Majority Leader Kimberly Yee (AZ)
Majority Leader Brandt Hershman (IN)
Majority Leader Damon Thayer (KY)
Majority Leader Garrett Mason (ME)
Majority Leader Shane Massey (SC)
Majority Leader Ryan Ferns (WV)
Assistant Majority Leader Jeremy Miller (MN)
Assistant Majority Leader Leah Vukmir (WI)
Minority Whip Steve Hershey (MD)
Finance Committee Chair Catharine Young (NY)
Appropriations Committee Chair Kim David (OK)
Health Care Policy Committee Chair Dana Young (FL)
Health and Human Services Committee Chair Charles Schwertner (TX)
Rules Committee Chair Deidre Henderson (UT)
Rehabilitation and Social Services Committee Chair Bryce Reeves (VA)

State House / Assembly Members
Speaker Tom Leonard (MI)
Speaker Philip Gunn (MS)
Speaker Tim Moore (NC)
Speaker Cliff Rosenberger (OH)
Speaker Charles McCall (OK)
Speaker Pro Tempore Tyler August (WI)
Majority Leader Mathew Pitsch (AR)
Majority Whip Jackson Miller (VA)
Assistant Republican Leader Melissa Melendez (CA)
Assistant Majority Whip Wendy McNamara (IN)
Judiciary Committee Chair Chris Sprowls (FL)
Representative Bruce Bannister (SC)

Hillsborough Public Transportation Commission likely doomed after local delegation approves bill to kill it

The troubled Hillsborough County Public Transportation Commission received a terminal diagnosis Friday after members of the Hillsborough County Legislative Delegation voted unanimously for a local bill that would eliminate the agency on December 31, 2017.

After that, the County Commission would pick up its regulatory duties.

“The public has lost complete faith in the ability of this agency to regulate credibly, equitably and efficiently,” said bill sponsor James Grant said before the entire delegation vote in support of his bill.

The proposal was similar to a previous bill Grant brought to the local delegation in 2013 that sought to put a stake through the heart of the agency, but with a significant difference.

The local bill approved on Friday gives the county and the PTC a full year to contend with the transition.

“It’s not about moving fast. We want to make sure we avoid any unintended consequences,” Grant said. That was in notable contrast to the 2013 version, which would have killed the agency immediately, making it a bridge too far for other legislators to support, even with noted PTC critics like Dana Young

“I think the plan is to subcontract the regulation out to Uber, isn’t it?” asked Brandon Senator Tom Lee, eliciting the largest round of laughter of the morning.

Although meant for humorous effect, there’s no question that the addition of Uber and Lyft into the county ultimately was the beginning of the end for the PTC, which was already burdened with a toxic reputation well before the emergence of ride-sharing in Hillsborough County.

Among the previous lowlights that had saddled the PTC came in 2010, when Cesar Padilla, then the executive director of the agency, resigned after it was reported that he had been moonlighting as a security guard.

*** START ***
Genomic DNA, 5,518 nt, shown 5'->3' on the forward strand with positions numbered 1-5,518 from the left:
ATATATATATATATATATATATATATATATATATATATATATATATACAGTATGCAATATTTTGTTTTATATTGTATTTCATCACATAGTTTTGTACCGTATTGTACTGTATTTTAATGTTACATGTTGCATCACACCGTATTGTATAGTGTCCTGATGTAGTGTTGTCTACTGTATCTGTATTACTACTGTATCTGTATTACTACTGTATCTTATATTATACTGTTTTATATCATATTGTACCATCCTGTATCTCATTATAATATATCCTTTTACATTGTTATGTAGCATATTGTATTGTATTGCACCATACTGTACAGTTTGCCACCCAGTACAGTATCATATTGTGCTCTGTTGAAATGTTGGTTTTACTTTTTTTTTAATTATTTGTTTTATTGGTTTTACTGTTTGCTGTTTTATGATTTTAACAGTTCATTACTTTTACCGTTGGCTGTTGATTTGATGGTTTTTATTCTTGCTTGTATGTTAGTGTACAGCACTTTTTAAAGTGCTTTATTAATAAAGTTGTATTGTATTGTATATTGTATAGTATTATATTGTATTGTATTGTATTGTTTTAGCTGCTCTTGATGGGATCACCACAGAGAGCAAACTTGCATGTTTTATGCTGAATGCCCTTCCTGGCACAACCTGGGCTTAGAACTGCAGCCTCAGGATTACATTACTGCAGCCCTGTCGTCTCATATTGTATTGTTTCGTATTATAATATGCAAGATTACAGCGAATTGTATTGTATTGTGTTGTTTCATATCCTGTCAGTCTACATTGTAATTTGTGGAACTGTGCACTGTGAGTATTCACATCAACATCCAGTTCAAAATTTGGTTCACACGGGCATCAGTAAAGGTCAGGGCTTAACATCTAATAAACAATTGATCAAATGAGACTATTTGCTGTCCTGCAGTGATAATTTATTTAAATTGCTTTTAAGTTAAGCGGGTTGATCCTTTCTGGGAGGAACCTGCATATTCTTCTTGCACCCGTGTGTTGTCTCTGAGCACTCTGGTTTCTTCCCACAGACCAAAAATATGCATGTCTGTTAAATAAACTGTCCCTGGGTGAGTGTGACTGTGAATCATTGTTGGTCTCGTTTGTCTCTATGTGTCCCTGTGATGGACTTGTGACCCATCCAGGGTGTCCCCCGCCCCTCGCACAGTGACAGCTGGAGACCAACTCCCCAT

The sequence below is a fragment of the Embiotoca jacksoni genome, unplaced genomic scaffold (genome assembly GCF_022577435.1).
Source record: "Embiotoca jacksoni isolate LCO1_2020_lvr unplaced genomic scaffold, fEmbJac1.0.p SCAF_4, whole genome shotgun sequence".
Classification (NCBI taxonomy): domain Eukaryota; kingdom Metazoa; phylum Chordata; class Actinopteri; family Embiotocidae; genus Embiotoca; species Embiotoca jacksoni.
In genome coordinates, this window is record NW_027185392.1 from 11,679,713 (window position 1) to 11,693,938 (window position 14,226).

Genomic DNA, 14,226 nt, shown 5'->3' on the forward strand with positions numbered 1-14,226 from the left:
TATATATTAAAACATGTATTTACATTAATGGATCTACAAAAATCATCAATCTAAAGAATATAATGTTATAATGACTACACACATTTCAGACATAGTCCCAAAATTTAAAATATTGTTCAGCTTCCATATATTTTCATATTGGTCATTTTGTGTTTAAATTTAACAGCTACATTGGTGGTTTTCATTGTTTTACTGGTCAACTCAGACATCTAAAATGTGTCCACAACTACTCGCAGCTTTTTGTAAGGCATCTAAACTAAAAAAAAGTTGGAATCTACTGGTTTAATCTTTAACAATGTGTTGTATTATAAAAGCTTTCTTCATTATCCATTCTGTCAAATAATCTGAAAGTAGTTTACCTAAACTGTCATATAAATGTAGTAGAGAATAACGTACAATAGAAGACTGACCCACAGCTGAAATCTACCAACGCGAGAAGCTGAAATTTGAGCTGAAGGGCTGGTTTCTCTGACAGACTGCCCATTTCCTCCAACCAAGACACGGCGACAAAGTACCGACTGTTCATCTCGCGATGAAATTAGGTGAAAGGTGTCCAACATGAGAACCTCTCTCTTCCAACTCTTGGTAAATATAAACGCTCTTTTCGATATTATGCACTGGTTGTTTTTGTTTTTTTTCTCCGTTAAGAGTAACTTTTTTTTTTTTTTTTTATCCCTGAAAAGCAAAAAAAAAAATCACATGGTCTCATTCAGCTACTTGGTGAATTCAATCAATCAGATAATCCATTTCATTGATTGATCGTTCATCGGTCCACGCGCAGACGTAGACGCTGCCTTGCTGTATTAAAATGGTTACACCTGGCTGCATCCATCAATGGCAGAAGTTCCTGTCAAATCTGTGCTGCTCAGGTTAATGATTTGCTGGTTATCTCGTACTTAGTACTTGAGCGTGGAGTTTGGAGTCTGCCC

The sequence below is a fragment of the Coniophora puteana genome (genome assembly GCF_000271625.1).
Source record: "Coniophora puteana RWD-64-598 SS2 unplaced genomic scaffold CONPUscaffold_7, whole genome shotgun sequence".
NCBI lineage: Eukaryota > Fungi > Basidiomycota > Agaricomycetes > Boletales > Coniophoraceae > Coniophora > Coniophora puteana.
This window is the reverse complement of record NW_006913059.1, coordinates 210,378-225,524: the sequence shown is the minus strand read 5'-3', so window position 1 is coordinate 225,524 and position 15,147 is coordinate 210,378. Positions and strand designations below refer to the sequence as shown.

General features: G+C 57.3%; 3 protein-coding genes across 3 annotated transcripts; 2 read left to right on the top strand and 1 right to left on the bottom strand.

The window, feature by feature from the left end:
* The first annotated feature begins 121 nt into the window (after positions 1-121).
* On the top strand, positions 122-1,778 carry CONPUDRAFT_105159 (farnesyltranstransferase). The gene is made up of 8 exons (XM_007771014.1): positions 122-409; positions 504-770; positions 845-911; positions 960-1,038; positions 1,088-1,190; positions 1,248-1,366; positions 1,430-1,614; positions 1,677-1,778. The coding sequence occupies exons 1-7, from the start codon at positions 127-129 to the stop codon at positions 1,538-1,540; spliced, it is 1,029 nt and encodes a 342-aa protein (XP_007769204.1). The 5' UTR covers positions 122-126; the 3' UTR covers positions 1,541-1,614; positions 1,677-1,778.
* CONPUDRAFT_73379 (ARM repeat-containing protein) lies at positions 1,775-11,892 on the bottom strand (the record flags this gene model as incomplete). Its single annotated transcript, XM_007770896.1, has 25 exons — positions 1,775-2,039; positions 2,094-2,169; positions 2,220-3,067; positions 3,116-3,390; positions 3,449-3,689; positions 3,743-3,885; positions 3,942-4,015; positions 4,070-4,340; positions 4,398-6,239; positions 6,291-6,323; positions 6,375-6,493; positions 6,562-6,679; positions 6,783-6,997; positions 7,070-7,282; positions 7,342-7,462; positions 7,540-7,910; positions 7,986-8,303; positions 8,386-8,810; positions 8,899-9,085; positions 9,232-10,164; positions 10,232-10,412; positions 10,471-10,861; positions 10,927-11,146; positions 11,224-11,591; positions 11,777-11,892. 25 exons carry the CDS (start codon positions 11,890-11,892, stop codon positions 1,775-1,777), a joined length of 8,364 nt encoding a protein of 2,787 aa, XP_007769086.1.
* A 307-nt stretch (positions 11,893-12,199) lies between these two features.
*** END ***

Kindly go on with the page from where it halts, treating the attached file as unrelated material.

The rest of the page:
There was also the case of former County Commissioner Kevin White, was busted in 2008 for taking bribes for helping tow company operators to get permits in his role as PTC chair. White ended up serving three years at the U.S. Penitentiary in Atlanta.

The PTC caught the attention of lawmakers like Grant and Jeff Brandes after the PTC went after Uber when it introduced its Uber Black limo service during the 2012 Republican National Convention in Tampa. The PTC shut that effort down quickly.

Those lawmakers became incredibly irritated with the PTC and its (now former) chairman Victor Crist over the past few years, as Uber and Lyft refused to comply with PTC regulations. That led to PTC agents citing those drivers, leading to court actions and more than two years of fighting before an agreement bringing both companies into compliance occurred last month.

At Friday’s meeting, County Commission Chairman Stacy White said, “the county stands prepared to take over regulation of this industry and create a meaningful regulatory framework.”

“I think that those types of things would be able to be implemented by the county with relative ease,” White said. “We do stand prepared to create a lean, regulatory framework.”

The PTC has been funded by fees paid by the taxicab and limousine companies, not directly by taxpayers. Plant City Republican Representative Dan Raulerson asked White if the county would continue to fund their regulatory efforts in the same fashion.

“We certainly do have the ability to charge various permitting fees to offset the costs of the regulatory process,” White said.

“It seems like a good move in broadening out transportation options,” added recently elected Commissioner Pat Kemp.  

“I support it, and I realize that there are 66 other counties in the state of Florida that have figured out how to do this,” said Tea Party activist Sharon Calvert. “Let’s get it done.”